Seal hunting with harpoons was also very common (Fair et al., 2006: 32). Hunters would wait on ice sheets next to the small holes where seals would surface for air, then, drive the harpoon towards the seal through the breathing hole (Fair et al., 2006: 32). This is most likely the inspiration behind the seal body shaped board.

On the reverse of the board, we see scenes of everyday life of the Inuit. Scenes of the every day were very common on ivory carvings, such as fish drying on racks, cooking, or sealskins being pegged to the ground to dry (Fair et al., 2006: 33). The reverse of the seal cribbage board reveals two large tents or dwellings alongside a rack of drying fish or skins.

Fortunately, David Harris kept the receipt for this cribbage board in his records. He bought this “Fossil Ivory Scrimshaw Cribbage Board ca. 1840” on February 19, 1993, from Micheal E. Bernholz Antiques in Chapel Hill, NC. The receipt states that the board was from the estate of Admiral Burton Hanson Jr. (1907-1959). Admiral Hanson’s military history reveals a lot about his life, and where he may have acquired this board before selling it to Micheal Bernholz. His father, Burton Hanson (1851- 1922), was director of the Chicago, Milwaukee and St. Paul Railroad. He graduated from the Naval Academy in 1930, where he later became a Captain and then an Admiral in the US Navy. He married Margaret Fair Gillen, from Milwaukee, and they had one daughter, Elizabeth Fair Hanson, who was a Lieutenant in the Navy (1932-2013). Admiral Hanson is now buried in Arlington National Cemetery alongside his wife and daughter.

It is unclear when Admiral Hanson would have sold this board to Micheal E. Bernholz Antiques, or whether it was sold after his death. The date that appears on the handwritten receipt states that the cribbage board is from 1840; however, that is likely incorrect. Cribbage boards weren’t being produced in the Bering Strait area until post-1890, around the time of the Klondike Gold Rush in Alaska (1896-1899). Therefore, it is unclear how this cribbage board ended up in North Carolina, but it seems likely that it was bought post-1890, ended up in the estate of Admiral Burton S. Hanson Jr, was eventually sold to Micheal E. Bernholz Antiques, and finally to Kenyon alum David P. Harris in 1993. Harris’s collection was then donated to Kenyon’s Art History Department in 2020.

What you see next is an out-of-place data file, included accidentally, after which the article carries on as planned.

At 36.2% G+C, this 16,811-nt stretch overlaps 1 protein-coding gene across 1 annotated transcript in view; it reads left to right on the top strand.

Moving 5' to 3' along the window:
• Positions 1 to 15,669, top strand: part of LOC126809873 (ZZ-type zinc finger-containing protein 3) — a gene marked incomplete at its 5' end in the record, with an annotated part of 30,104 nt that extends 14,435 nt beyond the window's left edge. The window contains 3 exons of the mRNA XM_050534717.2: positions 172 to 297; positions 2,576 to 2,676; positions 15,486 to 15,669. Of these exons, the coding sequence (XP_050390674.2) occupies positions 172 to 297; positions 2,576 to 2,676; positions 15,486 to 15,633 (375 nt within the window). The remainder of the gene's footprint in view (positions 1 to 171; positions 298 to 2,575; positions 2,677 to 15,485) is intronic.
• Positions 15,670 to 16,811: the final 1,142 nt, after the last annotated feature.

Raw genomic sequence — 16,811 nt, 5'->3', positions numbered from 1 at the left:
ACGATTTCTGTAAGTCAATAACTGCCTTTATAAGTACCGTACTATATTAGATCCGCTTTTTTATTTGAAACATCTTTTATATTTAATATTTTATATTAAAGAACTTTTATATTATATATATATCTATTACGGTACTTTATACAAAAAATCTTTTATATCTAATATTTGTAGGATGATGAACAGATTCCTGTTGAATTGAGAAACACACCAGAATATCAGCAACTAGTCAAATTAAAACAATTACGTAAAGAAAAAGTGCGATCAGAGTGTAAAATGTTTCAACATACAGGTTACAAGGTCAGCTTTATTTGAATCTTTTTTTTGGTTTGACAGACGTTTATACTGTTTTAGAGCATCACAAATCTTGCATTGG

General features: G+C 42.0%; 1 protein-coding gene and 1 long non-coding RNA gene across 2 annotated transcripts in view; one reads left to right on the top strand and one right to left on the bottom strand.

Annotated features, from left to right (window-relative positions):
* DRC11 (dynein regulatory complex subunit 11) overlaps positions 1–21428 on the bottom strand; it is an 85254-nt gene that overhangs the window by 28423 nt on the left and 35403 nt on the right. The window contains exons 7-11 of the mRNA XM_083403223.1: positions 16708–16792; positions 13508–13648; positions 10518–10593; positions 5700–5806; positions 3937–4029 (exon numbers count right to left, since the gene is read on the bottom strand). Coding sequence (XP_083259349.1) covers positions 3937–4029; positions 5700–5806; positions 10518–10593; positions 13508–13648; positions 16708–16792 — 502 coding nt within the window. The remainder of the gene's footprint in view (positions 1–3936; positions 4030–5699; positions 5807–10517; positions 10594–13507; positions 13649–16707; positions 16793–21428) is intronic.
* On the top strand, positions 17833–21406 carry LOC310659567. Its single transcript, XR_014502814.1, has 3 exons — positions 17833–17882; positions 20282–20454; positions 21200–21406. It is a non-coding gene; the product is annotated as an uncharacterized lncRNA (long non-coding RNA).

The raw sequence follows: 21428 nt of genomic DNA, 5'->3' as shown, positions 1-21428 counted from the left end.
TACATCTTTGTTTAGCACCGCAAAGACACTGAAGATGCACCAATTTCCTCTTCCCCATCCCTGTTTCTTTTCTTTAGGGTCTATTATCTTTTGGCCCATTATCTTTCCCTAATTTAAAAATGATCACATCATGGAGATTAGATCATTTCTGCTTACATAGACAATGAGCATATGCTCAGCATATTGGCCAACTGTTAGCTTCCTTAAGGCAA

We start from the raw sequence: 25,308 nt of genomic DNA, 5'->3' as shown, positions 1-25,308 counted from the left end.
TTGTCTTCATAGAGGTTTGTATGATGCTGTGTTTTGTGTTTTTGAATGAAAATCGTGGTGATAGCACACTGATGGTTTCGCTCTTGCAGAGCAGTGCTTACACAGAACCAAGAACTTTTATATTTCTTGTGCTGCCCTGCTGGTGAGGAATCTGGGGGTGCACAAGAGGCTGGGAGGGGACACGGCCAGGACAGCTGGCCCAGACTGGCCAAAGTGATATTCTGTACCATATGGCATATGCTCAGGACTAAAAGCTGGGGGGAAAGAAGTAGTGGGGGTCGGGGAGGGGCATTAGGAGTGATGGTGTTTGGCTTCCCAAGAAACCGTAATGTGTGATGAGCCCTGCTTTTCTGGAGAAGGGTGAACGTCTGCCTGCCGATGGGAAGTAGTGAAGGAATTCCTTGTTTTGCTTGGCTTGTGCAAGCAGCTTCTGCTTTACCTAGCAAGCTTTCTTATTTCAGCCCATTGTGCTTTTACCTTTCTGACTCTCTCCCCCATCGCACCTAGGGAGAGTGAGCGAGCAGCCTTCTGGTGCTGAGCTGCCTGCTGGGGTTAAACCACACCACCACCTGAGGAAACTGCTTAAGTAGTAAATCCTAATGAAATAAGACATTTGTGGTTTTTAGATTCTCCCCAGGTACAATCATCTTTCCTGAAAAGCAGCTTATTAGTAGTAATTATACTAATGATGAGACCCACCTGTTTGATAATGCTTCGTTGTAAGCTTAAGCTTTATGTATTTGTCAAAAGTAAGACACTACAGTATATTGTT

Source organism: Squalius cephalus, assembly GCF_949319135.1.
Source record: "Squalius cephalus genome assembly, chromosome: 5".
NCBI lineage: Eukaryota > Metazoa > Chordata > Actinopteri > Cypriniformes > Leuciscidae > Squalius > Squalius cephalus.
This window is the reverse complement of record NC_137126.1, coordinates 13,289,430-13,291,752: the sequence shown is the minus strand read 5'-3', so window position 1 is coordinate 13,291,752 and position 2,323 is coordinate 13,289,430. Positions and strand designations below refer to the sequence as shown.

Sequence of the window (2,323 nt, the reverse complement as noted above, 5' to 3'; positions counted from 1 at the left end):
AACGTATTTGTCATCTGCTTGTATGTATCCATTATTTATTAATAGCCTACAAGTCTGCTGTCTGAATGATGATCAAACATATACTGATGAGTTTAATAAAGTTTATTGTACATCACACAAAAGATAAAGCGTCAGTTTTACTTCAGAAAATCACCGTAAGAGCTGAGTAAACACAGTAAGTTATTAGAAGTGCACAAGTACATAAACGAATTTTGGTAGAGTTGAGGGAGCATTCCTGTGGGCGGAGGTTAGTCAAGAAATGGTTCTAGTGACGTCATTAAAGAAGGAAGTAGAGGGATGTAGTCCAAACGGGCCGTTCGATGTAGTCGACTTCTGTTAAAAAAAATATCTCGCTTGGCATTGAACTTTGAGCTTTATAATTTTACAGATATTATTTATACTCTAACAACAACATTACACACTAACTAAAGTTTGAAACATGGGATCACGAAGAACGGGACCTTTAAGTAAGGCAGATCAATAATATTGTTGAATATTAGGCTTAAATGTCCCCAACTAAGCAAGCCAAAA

Some comparable walrus ivory cribbage boards from Alaska:

Iñupiaq cribbage board, 1900, 57 x 4 x 2.5 cm, walrus ivory tusk, National Museum of the American Indian 5/4277

Walrus Ivory Cribbage Board, 1905, walrus ivory tusk, Nome, Alaska, Maxwell Museum of Anthropology 89.5.10

Ivory cribbage board with scrimshaw designs, 1800s, walrus ivory tusk, Alaska, Gilcrease Museum 83.1217

Sources Consulted

Auger, Emily E. 2005. The Way of Inuit Art: Aesthetics and History in and beyond the Arctic. Jefferson, N.C: McFarland.

Bailey, Alfred M., and Russell W. Hendee. 1926. “Notes on the Mammals of Northwestern Alaska.” Journal of Mammalogy 7, no. 1: 9–28.

Fair, Susan W., and Jean Blodgett. 2006. Alaska Native Art: Tradition, Innovation, Continuity. Fairbanks, AK: University of Alaska Press.

Fay, Amelia. 2019. “Cribbage Board.” Canada History.

Fitzhugh, William W., Julia J. Hollowell, Aron Crowell, and Robert E. Ackerman. 2009. Gifts from the Ancestors: Ancient Ivories of Bering Strait. Princeton: Princeton University Art Museum.

Imperato, Eleanor M. 2017. Carving Life: Walrus Ivory Carvings from the Bering Sea. Bayside, New York; Manhasset, NY: QCC Art Gallery Press.

Ray, Dorothy Jean. 1969. Graphic arts of the Alaskan Eskimo, vol. 4. Washington, D.C.: Indian Arts and Crafts Board, US Department of the Interior.